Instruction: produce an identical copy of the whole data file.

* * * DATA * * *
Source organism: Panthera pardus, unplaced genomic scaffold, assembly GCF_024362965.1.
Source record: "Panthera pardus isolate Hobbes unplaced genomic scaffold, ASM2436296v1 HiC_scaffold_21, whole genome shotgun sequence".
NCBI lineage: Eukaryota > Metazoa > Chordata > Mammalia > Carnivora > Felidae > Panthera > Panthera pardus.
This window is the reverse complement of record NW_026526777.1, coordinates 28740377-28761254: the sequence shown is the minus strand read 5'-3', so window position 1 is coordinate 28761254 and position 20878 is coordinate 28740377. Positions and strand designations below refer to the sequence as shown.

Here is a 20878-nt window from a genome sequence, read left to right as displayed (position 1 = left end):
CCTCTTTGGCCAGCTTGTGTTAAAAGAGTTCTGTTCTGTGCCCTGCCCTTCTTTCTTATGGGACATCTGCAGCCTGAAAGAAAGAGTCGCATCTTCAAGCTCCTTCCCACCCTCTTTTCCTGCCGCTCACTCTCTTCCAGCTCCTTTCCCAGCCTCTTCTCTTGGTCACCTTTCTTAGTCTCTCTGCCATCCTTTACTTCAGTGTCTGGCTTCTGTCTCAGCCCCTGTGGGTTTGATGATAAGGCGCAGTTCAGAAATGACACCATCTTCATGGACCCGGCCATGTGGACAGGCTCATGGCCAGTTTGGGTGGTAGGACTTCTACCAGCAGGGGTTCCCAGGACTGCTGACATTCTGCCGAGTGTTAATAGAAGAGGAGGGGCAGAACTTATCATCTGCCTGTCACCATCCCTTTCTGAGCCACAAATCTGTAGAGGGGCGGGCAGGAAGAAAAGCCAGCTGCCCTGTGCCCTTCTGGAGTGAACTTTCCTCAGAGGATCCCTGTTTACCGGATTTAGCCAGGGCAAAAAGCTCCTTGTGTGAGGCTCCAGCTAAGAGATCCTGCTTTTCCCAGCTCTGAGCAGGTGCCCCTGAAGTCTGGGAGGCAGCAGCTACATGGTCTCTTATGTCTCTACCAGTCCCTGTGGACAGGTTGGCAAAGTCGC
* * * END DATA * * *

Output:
Source organism: Panthera pardus, unplaced genomic scaffold, assembly GCF_024362965.1.
Source record: "Panthera pardus isolate Hobbes unplaced genomic scaffold, ASM2436296v1 HiC_scaffold_21, whole genome shotgun sequence".
NCBI lineage: Eukaryota > Metazoa > Chordata > Mammalia > Carnivora > Felidae > Panthera > Panthera pardus.
This window is the reverse complement of record NW_026526777.1, coordinates 28740377-28761254: the sequence shown is the minus strand read 5'-3', so window position 1 is coordinate 28761254 and position 20878 is coordinate 28740377. Positions and strand designations below refer to the sequence as shown.

Here is a 20878-nt window from a genome sequence, read left to right as displayed (position 1 = left end):
CCTCTTTGGCCAGCTTGTGTTAAAAGAGTTCTGTTCTGTGCCCTGCCCTTCTTTCTTATGGGACATCTGCAGCCTGAAAGAAAGAGTCGCATCTTCAAGCTCCTTCCCACCCTCTTTTCCTGCCGCTCACTCTCTTCCAGCTCCTTTCCCAGCCTCTTCTCTTGGTCACCTTTCTTAGTCTCTCTGCCATCCTTTACTTCAGTGTCTGGCTTCTGTCTCAGCCCCTGTGGGTTTGATGATAAGGCGCAGTTCAGAAATGACACCATCTTCATGGACCCGGCCATGTGGACAGGCTCATGGCCAGTTTGGGTGGTAGGACTTCTACCAGCAGGGGTTCCCAGGACTGCTGACATTCTGCCGAGTGTTAATAGAAGAGGAGGGGCAGAACTTATCATCTGCCTGTCACCATCCCTTTCTGAGCCACAAATCTGTAGAGGGGCGGGCAGGAAGAAAAGCCAGCTGCCCTGTGCCCTTCTGGAGTGAACTTTCCTCAGAGGATCCCTGTTTACCGGATTTAGCCAGGGCAAAAAGCTCCTTGTGTGAGGCTCCAGCTAAGAGATCCTGCTTTTCCCAGCTCTGAGCAGGTGCCCCTGAAGTCTGGGAGGCAGCAGCTACATGGTCTCTTATGTCTCTACCAGTCCCTGTGGACAGGTTGGCAAAGTCGC